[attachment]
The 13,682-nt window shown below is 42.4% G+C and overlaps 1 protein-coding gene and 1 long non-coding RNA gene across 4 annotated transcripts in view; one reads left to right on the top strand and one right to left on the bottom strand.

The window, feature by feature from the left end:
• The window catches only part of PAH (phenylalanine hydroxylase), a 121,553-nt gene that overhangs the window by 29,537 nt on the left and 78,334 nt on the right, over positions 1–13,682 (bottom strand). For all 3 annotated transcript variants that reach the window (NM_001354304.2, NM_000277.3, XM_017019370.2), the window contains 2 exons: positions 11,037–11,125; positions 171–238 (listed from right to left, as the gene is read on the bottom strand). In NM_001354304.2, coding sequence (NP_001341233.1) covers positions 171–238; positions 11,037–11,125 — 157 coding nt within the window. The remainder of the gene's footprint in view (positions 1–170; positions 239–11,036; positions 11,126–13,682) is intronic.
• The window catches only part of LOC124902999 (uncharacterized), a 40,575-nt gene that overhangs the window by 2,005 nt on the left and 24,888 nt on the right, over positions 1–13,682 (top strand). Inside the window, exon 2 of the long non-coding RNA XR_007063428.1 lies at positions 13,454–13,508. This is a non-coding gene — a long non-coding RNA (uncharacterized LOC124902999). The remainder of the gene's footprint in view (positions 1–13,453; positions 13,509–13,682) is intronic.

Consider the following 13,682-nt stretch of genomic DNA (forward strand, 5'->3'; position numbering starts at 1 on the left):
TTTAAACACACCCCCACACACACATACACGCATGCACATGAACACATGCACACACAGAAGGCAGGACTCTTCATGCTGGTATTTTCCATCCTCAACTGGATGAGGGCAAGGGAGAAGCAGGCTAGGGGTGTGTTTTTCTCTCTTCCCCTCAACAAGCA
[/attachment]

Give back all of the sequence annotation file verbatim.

The 13,682-nt window shown below is 42.4% G+C and overlaps 1 protein-coding gene and 1 long non-coding RNA gene across 4 annotated transcripts in view; one reads left to right on the top strand and one right to left on the bottom strand.

The window, feature by feature from the left end:
• The window catches only part of PAH (phenylalanine hydroxylase), a 121,553-nt gene that overhangs the window by 29,537 nt on the left and 78,334 nt on the right, over positions 1–13,682 (bottom strand). For all 3 annotated transcript variants that reach the window (NM_001354304.2, NM_000277.3, XM_017019370.2), the window contains 2 exons: positions 11,037–11,125; positions 171–238 (listed from right to left, as the gene is read on the bottom strand). In NM_001354304.2, coding sequence (NP_001341233.1) covers positions 171–238; positions 11,037–11,125 — 157 coding nt within the window. The remainder of the gene's footprint in view (positions 1–170; positions 239–11,036; positions 11,126–13,682) is intronic.
• The window catches only part of LOC124902999 (uncharacterized), a 40,575-nt gene that overhangs the window by 2,005 nt on the left and 24,888 nt on the right, over positions 1–13,682 (top strand). Inside the window, exon 2 of the long non-coding RNA XR_007063428.1 lies at positions 13,454–13,508. This is a non-coding gene — a long non-coding RNA (uncharacterized LOC124902999). The remainder of the gene's footprint in view (positions 1–13,453; positions 13,509–13,682) is intronic.

Consider the following 13,682-nt stretch of genomic DNA (forward strand, 5'->3'; position numbering starts at 1 on the left):
TTTAAACACACCCCCACACACACATACACGCATGCACATGAACACATGCACACACAGAAGGCAGGACTCTTCATGCTGGTATTTTCCATCCTCAACTGGATGAGGGCAAGGGAGAAGCAGGCTAGGGGTGTGTTTTTCTCTCTTCCCCTCAACAAGCA